The significant growth in Acorn Foundation distributions over the past year to more than $1.7 million has been driven primarily by the resettlements of trusts and an increase in local business support for charitable organisations, says general manager Lori Luke.
Including the latest contributions, Acorn donors have now cumulatively distributed more than $8.3 million since 2003 to causes in the region. Luke said 157 charitable organisations across New Zealand – with a strong focus in the WBOP – have received grants throughout the year. Distributions outside the Western Bay of Plenty have been specified in donor wishes.
“These community contributions come from estates, living gifts, trust resettlements, Community Group funds, Giving Circles and Workplace Giving programmes,” said Luke.
“Our team truly appreciates the opportunity to make these distributions on behalf of our donors who have such a big heart for our community. The recipients that have been selected this year provide essential services to our region, and we are delighted that we can help our donors contribute to their efforts.”
This year, the addition of seven Bob and Joy Owens Scholarships that have moved to Acorn via the resettlement of the Owens Charitable Trust and two new scholarships for students at the University of Waikato Tauranga campus, means that over $310,000 will be paid out via scholarship and award programmes.
With such a strong increase in distributions relative to a year ago, we know that the Acorn Foundation is making a significant difference to the lives of people here in the Western Bay of Plenty.” – Lesley Jensen
Over the years, 266 charities have been supported by Acorn donors. Notable recipients this year include Omanu Surf Lifesaving Club, which has received over $43,000 from the Karen Pensabene Fund, and Waipuna Hospice, which has received more than $104,000 from the contributions of 11 different donor funds. With local charitable organisations impacted by the effects of Covid-19, both from a reduction in funding available and in an increase in service demand, Acorn say they appreciate donors more than than ever.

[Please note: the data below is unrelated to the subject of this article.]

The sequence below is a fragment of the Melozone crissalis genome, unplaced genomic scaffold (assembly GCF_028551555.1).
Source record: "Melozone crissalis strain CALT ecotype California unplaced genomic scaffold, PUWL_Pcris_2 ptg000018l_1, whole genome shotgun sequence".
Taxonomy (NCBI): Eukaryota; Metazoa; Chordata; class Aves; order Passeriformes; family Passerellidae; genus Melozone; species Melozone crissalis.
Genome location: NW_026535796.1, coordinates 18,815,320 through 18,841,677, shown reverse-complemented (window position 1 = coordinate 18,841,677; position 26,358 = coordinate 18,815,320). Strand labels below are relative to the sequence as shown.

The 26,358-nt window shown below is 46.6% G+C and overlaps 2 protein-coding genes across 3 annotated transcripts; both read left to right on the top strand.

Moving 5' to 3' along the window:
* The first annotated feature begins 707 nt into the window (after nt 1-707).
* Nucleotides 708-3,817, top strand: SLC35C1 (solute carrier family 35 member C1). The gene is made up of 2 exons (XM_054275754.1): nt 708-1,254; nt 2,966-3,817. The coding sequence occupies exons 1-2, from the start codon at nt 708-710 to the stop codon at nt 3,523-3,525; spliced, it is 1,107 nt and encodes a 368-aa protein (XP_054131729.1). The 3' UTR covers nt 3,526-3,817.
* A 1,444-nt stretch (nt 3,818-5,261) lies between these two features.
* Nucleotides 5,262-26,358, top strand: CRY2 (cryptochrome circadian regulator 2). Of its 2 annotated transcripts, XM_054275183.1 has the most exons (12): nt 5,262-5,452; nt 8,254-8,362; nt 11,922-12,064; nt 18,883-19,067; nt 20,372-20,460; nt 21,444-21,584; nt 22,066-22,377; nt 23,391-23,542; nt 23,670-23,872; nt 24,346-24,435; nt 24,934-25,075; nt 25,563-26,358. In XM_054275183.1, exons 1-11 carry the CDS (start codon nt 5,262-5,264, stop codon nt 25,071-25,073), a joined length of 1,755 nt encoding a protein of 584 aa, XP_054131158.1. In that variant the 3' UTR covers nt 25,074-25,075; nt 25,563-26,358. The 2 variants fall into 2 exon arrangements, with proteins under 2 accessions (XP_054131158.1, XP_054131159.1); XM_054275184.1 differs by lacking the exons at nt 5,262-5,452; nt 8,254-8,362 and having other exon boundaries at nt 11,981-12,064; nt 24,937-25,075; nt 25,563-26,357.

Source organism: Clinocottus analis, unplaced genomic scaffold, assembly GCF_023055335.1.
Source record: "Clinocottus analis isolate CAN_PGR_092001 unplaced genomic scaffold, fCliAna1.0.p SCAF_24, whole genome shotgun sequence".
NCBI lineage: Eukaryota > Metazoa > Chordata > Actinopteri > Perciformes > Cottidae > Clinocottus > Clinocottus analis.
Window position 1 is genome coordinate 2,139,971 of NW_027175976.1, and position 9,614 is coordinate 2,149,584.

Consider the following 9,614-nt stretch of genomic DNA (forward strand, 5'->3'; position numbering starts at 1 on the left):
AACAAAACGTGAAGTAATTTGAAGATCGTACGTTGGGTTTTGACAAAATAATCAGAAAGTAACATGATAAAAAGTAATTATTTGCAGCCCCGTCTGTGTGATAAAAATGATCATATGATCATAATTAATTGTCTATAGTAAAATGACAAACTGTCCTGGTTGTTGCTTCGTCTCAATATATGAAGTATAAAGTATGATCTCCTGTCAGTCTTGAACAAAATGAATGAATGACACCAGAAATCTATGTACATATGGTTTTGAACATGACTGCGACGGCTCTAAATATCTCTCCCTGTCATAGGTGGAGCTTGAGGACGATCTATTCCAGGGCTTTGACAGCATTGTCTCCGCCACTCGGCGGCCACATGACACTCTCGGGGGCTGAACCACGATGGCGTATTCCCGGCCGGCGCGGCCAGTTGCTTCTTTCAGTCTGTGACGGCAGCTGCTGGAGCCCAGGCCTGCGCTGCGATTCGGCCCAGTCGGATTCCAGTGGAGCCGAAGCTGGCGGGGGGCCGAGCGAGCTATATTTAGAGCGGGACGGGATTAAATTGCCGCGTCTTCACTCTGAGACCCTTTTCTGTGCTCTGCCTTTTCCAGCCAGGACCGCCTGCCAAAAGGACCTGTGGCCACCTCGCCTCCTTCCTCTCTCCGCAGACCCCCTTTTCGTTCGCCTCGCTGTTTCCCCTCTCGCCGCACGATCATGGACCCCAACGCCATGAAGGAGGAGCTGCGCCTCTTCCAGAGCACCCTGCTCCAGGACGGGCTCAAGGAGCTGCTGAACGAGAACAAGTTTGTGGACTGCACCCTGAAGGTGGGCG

The Salvation Army’s Wendy Lobb said the organisation continued to be humbled and grateful for the funds, which she said were vital in assisting in its frontline work.
“And in particular this year, knowing these funds provide us with the opportunity to add the much-needed resource of dedicated peer support to our team working in the addictions space in Tauranga,” she said.
Varied donor support
Although Acorn is well-known for receiving gifts via endowment funds in wills, there are also a number of other ways that their donors support the community. Craigs Investment Partners donated $150,000 last Christmas, which Acorn distributed to organisations across New Zealand on their behalf, and Craigs, KPMG and BOP Regional Council have all established Workplace Giving programmes for their staff.
The recipients that have been selected this year provide essential services to our region, and we are delighted that we can help our donors contribute to their efforts.” – Lori Luke
Other local contributions this year included: employees and partners at Cooney Lees Morgan have long raised money for their corporate fund; ASB Tauranga contributed money to help Good Neighbour buy new equipment; TECT beneficiaries have donated rebates worth more than $68,000 to the Acorn Vital Impact Fund over the past two years; and many local supporters contributed to the Covid-19 Rapid Response Fund to help organisations providing vital support during the lockdown. In addition, dozens of regular givers donate to the more than 40 Community Group funds managed by Acorn, helping those organisations move towards sustainable long-term funding.
Acorn Foundation chair Lesley Jensen said Acorn appreciated the support from donors. “With such a strong increase in distributions relative to a year ago, we know that the Acorn Foundation is making a significant difference to the lives of people here in the Western Bay of Plenty. We are honoured to represent our donors.”